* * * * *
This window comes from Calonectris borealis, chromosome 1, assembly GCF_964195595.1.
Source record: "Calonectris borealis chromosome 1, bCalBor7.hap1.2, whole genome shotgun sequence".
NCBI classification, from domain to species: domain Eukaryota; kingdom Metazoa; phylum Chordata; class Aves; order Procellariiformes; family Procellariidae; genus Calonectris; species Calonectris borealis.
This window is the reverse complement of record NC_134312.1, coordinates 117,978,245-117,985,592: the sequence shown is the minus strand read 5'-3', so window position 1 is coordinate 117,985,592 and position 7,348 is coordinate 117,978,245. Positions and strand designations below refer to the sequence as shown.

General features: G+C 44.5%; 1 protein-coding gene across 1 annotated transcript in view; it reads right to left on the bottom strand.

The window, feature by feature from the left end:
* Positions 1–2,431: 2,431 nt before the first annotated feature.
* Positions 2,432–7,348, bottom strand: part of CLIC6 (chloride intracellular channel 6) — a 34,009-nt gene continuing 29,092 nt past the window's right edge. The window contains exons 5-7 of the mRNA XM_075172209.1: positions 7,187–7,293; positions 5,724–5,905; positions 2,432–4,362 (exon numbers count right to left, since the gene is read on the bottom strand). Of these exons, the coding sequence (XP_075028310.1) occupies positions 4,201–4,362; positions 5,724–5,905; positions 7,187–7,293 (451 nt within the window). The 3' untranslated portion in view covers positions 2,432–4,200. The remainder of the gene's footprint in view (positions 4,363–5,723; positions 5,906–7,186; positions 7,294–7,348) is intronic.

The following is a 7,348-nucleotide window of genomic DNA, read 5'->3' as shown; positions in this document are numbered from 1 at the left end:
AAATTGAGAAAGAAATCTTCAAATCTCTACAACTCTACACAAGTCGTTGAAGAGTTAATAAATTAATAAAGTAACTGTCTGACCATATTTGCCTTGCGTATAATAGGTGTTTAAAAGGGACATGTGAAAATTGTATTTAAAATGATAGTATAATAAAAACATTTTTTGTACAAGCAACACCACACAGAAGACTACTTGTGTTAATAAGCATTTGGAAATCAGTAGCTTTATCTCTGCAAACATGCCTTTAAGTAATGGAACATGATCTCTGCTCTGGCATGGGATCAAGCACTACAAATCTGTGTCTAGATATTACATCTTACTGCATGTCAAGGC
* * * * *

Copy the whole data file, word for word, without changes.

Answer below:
This window comes from Calonectris borealis, chromosome 1, assembly GCF_964195595.1.
Source record: "Calonectris borealis chromosome 1, bCalBor7.hap1.2, whole genome shotgun sequence".
NCBI classification, from domain to species: domain Eukaryota; kingdom Metazoa; phylum Chordata; class Aves; order Procellariiformes; family Procellariidae; genus Calonectris; species Calonectris borealis.
This window is the reverse complement of record NC_134312.1, coordinates 117,978,245-117,985,592: the sequence shown is the minus strand read 5'-3', so window position 1 is coordinate 117,985,592 and position 7,348 is coordinate 117,978,245. Positions and strand designations below refer to the sequence as shown.

General features: G+C 44.5%; 1 protein-coding gene across 1 annotated transcript in view; it reads right to left on the bottom strand.

The window, feature by feature from the left end:
* Positions 1–2,431: 2,431 nt before the first annotated feature.
* Positions 2,432–7,348, bottom strand: part of CLIC6 (chloride intracellular channel 6) — a 34,009-nt gene continuing 29,092 nt past the window's right edge. The window contains exons 5-7 of the mRNA XM_075172209.1: positions 7,187–7,293; positions 5,724–5,905; positions 2,432–4,362 (exon numbers count right to left, since the gene is read on the bottom strand). Of these exons, the coding sequence (XP_075028310.1) occupies positions 4,201–4,362; positions 5,724–5,905; positions 7,187–7,293 (451 nt within the window). The 3' untranslated portion in view covers positions 2,432–4,200. The remainder of the gene's footprint in view (positions 4,363–5,723; positions 5,906–7,186; positions 7,294–7,348) is intronic.

The following is a 7,348-nucleotide window of genomic DNA, read 5'->3' as shown; positions in this document are numbered from 1 at the left end:
AAATTGAGAAAGAAATCTTCAAATCTCTACAACTCTACACAAGTCGTTGAAGAGTTAATAAATTAATAAAGTAACTGTCTGACCATATTTGCCTTGCGTATAATAGGTGTTTAAAAGGGACATGTGAAAATTGTATTTAAAATGATAGTATAATAAAAACATTTTTTGTACAAGCAACACCACACAGAAGACTACTTGTGTTAATAAGCATTTGGAAATCAGTAGCTTTATCTCTGCAAACATGCCTTTAAGTAATGGAACATGATCTCTGCTCTGGCATGGGATCAAGCACTACAAATCTGTGTCTAGATATTACATCTTACTGCATGTCAAGGC